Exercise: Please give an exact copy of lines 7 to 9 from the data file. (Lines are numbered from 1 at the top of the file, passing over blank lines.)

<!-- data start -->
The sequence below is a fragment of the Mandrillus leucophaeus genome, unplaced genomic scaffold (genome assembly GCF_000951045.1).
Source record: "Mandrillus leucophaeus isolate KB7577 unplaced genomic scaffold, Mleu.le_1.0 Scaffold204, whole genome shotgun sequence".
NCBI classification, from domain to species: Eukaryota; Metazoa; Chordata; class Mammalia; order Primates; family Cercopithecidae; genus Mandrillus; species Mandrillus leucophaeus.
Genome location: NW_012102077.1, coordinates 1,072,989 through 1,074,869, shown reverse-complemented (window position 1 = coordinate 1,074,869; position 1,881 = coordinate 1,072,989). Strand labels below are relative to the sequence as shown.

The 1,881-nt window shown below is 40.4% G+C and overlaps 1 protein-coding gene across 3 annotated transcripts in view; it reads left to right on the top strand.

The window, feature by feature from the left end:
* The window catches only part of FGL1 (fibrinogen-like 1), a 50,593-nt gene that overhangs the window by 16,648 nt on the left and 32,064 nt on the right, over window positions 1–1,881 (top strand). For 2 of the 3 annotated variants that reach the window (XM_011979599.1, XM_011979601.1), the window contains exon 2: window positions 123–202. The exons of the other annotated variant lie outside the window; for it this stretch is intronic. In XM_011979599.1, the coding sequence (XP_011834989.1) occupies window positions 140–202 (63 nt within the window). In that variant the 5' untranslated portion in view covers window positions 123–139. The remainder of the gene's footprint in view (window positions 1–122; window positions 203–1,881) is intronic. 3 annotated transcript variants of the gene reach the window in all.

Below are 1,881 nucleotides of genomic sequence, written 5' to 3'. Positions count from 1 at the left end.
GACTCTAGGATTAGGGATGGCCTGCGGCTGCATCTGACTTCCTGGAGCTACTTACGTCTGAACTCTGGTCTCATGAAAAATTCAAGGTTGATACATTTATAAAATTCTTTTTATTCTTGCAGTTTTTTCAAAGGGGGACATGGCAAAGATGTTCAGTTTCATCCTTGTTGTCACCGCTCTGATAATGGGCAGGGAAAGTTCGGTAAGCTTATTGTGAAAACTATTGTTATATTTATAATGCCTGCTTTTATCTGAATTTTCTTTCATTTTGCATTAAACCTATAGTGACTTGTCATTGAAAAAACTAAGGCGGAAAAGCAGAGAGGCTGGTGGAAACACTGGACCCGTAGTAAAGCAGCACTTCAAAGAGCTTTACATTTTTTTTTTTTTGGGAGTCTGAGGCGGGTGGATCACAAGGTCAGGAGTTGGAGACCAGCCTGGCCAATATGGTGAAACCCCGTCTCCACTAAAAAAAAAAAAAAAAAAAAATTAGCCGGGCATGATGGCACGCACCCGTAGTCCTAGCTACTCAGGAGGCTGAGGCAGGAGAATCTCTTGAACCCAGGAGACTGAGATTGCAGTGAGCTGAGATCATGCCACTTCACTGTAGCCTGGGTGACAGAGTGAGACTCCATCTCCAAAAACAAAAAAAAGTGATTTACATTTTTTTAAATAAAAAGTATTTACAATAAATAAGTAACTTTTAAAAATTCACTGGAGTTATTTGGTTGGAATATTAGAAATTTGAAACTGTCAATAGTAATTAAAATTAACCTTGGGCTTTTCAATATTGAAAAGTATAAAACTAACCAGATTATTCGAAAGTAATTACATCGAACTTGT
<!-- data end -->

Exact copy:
* The window catches only part of FGL1 (fibrinogen-like 1), a 50,593-nt gene that overhangs the window by 16,648 nt on the left and 32,064 nt on the right, over window positions 1–1,881 (top strand). For 2 of the 3 annotated variants that reach the window (XM_011979599.1, XM_011979601.1), the window contains exon 2: window positions 123–202. The exons of the other annotated variant lie outside the window; for it this stretch is intronic. In XM_011979599.1, the coding sequence (XP_011834989.1) occupies window positions 140–202 (63 nt within the window). In that variant the 5' untranslated portion in view covers window positions 123–139. The remainder of the gene's footprint in view (window positions 1–122; window positions 203–1,881) is intronic. 3 annotated transcript variants of the gene reach the window in all.

Below are 1,881 nucleotides of genomic sequence, written 5' to 3'. Positions count from 1 at the left end.
GACTCTAGGATTAGGGATGGCCTGCGGCTGCATCTGACTTCCTGGAGCTACTTACGTCTGAACTCTGGTCTCATGAAAAATTCAAGGTTGATACATTTATAAAATTCTTTTTATTCTTGCAGTTTTTTCAAAGGGGGACATGGCAAAGATGTTCAGTTTCATCCTTGTTGTCACCGCTCTGATAATGGGCAGGGAAAGTTCGGTAAGCTTATTGTGAAAACTATTGTTATATTTATAATGCCTGCTTTTATCTGAATTTTCTTTCATTTTGCATTAAACCTATAGTGACTTGTCATTGAAAAAACTAAGGCGGAAAAGCAGAGAGGCTGGTGGAAACACTGGACCCGTAGTAAAGCAGCACTTCAAAGAGCTTTACATTTTTTTTTTTTTGGGAGTCTGAGGCGGGTGGATCACAAGGTCAGGAGTTGGAGACCAGCCTGGCCAATATGGTGAAACCCCGTCTCCACTAAAAAAAAAAAAAAAAAAAAATTAGCCGGGCATGATGGCACGCACCCGTAGTCCTAGCTACTCAGGAGGCTGAGGCAGGAGAATCTCTTGAACCCAGGAGACTGAGATTGCAGTGAGCTGAGATCATGCCACTTCACTGTAGCCTGGGTGACAGAGTGAGACTCCATCTCCAAAAACAAAAAAAAGTGATTTACATTTTTTTAAATAAAAAGTATTTACAATAAATAAGTAACTTTTAAAAATTCACTGGAGTTATTTGGTTGGAATATTAGAAATTTGAAACTGTCAATAGTAATTAAAATTAACCTTGGGCTTTTCAATATTGAAAAGTATAAAACTAACCAGATTATTCGAAAGTAATTACATCGAACTTGT